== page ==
Leyshon Resources has announced that it expects to finalise terms shortly to acquire a company which holds a 100% interest in the Zijinshan Production Sharing Contract located on the eastern fringe of the prolific Ordos Gas Basin in Central China.
Respected industry advisor RISC has advised that in its view the Zijinshan Gas Project contains gross prospective resources that are potentially large due to the confirmation of the presence of unconventional gas, with in place estimates in the range 1 to 3.8 Trillion Cubic Feet. The Ordos basin generally offers one of the highest potential IRR's in China. RISC does however caution that whilst the opportunity appears attractive it contains significant risk which must be mitigated via the acquisition of appropriate data and completion of a pilot plan. The Company plans to retain RISC as its advisor in the exploration and development phase of the project.
Under the proposal Leyshon will acquire a 100% interest in Hong Kong Company Pacific Asia Petroleum Limited (PAPL) from Houston based CAMAC Energy. Leyshon is currently undertaking final due diligence and the parties are expecting to finalise a Share and Purchase Agreement to complete the transaction by the 27th July. PAPL is well established in the Oil and Gas Exploration sector in China and under the proposed terms of the acquisition its experienced technical team will be retained. The team has already completed four wells under the Zijinshan Production Sharing Contract, two of which have been cased, and acquired 160 kms of 2 D seismic data which has been used to identify several major gas exploration targets. The initial exploration focus will be on drilling several new wells to test extensions to nearby major shale gas discoveries and production testing the cased wells.
The Zijinshan Production Sharing Contract is with one of China's major oil and gas companies which has retained the right to buy back a 40% interest in the contract at the completion of the exploration phase and to jointly fund the project into production. As previously announced the Company remains firmly of the view that, in light of the expanding demand for all types of energy within Central China over the next ten years, high quality energy assets located close to transport and distribution infrastructure will become increasingly valuable over time. As a result, management is of the view that the acquisition and potential development of shale gas assets in the Ordos Basin has the ability to complement the Company's potential energy coal acquisition in Xinjiang.
Further announcements will be made in due course.
China now has the world's largest unconventional gas resources outside the United States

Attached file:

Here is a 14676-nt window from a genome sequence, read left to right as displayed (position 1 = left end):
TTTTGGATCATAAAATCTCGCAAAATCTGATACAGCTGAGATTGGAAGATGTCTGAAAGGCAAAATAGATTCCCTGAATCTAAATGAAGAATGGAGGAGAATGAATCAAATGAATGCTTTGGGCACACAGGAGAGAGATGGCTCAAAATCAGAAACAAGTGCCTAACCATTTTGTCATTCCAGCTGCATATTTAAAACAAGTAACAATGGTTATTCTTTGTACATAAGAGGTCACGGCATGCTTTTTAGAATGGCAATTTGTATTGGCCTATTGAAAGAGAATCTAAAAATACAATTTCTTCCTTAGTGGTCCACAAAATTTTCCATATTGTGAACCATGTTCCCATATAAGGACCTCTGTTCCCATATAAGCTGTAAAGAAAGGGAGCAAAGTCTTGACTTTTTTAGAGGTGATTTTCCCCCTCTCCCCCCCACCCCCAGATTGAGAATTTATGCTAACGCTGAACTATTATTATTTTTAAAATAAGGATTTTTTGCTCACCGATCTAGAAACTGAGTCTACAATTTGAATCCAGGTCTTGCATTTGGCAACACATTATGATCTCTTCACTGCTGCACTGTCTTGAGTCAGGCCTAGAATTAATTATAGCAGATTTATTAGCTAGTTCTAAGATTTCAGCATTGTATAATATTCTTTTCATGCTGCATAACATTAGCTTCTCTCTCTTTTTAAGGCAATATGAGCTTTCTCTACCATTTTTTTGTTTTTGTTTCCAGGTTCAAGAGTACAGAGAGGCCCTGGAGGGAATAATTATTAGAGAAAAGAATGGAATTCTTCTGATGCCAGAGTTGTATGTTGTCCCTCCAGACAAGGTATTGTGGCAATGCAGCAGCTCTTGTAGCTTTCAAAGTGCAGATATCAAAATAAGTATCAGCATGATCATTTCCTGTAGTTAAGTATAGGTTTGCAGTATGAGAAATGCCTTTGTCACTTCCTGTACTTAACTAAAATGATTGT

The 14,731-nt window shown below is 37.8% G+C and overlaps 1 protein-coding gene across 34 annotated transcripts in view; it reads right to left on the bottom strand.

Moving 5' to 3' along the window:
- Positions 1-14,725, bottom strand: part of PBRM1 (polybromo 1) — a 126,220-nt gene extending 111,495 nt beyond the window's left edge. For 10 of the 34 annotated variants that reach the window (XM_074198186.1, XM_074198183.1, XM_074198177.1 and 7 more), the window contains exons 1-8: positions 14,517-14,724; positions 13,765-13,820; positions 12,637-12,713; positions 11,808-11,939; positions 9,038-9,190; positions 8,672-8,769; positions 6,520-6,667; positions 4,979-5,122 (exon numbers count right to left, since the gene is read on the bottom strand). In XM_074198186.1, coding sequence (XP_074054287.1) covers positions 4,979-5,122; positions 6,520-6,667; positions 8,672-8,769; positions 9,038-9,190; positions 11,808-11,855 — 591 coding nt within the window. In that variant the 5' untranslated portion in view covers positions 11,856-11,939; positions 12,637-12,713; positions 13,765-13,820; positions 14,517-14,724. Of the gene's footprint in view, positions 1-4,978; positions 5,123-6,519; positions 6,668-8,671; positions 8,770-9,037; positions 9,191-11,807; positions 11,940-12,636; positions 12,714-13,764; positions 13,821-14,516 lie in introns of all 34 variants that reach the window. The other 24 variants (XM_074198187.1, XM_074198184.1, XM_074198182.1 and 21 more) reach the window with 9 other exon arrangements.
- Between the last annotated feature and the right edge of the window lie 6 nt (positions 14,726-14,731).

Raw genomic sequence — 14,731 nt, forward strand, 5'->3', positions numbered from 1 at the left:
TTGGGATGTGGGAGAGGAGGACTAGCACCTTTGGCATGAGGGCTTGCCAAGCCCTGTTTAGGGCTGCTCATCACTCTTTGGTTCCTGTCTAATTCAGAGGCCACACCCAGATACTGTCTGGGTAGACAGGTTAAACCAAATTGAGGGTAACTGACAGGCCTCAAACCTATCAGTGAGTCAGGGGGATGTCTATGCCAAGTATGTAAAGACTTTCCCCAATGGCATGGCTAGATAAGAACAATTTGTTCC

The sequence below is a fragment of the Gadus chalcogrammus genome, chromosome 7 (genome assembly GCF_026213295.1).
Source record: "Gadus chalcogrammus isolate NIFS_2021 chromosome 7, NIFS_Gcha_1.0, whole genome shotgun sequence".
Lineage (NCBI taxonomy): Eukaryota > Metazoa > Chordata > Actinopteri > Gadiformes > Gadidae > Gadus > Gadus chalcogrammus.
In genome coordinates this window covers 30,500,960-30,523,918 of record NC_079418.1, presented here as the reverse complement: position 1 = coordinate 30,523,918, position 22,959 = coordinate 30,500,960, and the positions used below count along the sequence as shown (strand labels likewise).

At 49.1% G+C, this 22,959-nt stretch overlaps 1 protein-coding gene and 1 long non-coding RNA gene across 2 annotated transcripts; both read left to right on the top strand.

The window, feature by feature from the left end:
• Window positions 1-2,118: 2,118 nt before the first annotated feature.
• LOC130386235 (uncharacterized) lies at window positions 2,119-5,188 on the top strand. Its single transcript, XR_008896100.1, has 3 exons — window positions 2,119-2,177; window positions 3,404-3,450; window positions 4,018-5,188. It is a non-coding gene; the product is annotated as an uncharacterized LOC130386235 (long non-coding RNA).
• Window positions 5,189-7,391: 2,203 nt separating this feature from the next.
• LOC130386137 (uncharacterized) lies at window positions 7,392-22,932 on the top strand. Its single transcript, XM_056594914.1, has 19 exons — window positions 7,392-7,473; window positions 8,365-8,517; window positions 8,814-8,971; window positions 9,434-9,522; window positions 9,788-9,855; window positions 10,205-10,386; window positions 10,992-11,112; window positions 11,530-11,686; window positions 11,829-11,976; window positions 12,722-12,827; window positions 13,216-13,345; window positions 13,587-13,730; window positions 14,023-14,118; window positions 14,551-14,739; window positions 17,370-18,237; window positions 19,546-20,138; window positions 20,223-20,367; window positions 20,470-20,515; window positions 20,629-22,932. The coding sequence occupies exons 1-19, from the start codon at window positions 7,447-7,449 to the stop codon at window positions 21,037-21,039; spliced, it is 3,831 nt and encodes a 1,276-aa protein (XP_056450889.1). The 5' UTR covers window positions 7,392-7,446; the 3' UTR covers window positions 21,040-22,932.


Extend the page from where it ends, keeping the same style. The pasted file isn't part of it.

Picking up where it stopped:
The Ordos Basin, located in Central China 500 kms west of Beijing, hosts the country's second largest gas resource. As part of its plans to reduce its dependency on imported oil and gas, the National Development and Reform Commission's (NDRC) latest Five Year Plan provides for a dramatic boost for the development and exploitation of unconventional gas in the eastern fringe of the Ordos Basin. Major pipeline infrastructure is already in place fuelling the escalating demand from nearby regional population centres and industry.
Shale gas is an unconventional type of natural gas that is formed by gas trapped within shale formations. With methane as its main ingredient, it is a clean and high-efficiency energy resource. While gas currently plays only a minor role in primary energy use in China at around 4 percent, in March of this year, the Chinese government announced a new shale gas development plan, one of the stated aims of which is to produce annually 6.5 billion cubic metres of natural gas by 2015. With consumption set to almost treble over the next eight years, China is expected to draw from all available sources to keep up with demand.
To tap the potential of its reserves, the Chinese government has unveiled a string of policies to boost production. At the end of last year, the State Council, or China's cabinet, defined shale gas as a type of mineral resource. In March, the government released the 2011-2015 plan for the shale gas industry. Major shale gas development zones will be established during the period. State-owned petrochemical heavyweights have tested the waters by making efforts to acquire and collaborate with overseas owners and developers.
China's natural gas consumption was 131.7 billion cubic metres in 2011, already a steep rise from the 2000 figure of 24.5bcm. However, consumption levels are predicted to soar even higher to reach 375bcm by 2020, thanks to the country's desire to increase share of natural gas in its energy mix. A senior official of the NDRC, said the shale gas industry should be open to all types of investors, adding that departments involved should offer tax and fiscal incentives to investors. Industry participants have suggested that production growth rates of 20% per annum will be required to meet future targets.
At quarter end the Company had A$51.0 million in cash, and is due A$0.7 million in term deposit interest for a total of A$51.7 million (GBP 33.5 million). This is equivalent to A$ 21 cents per share (14 pence per share).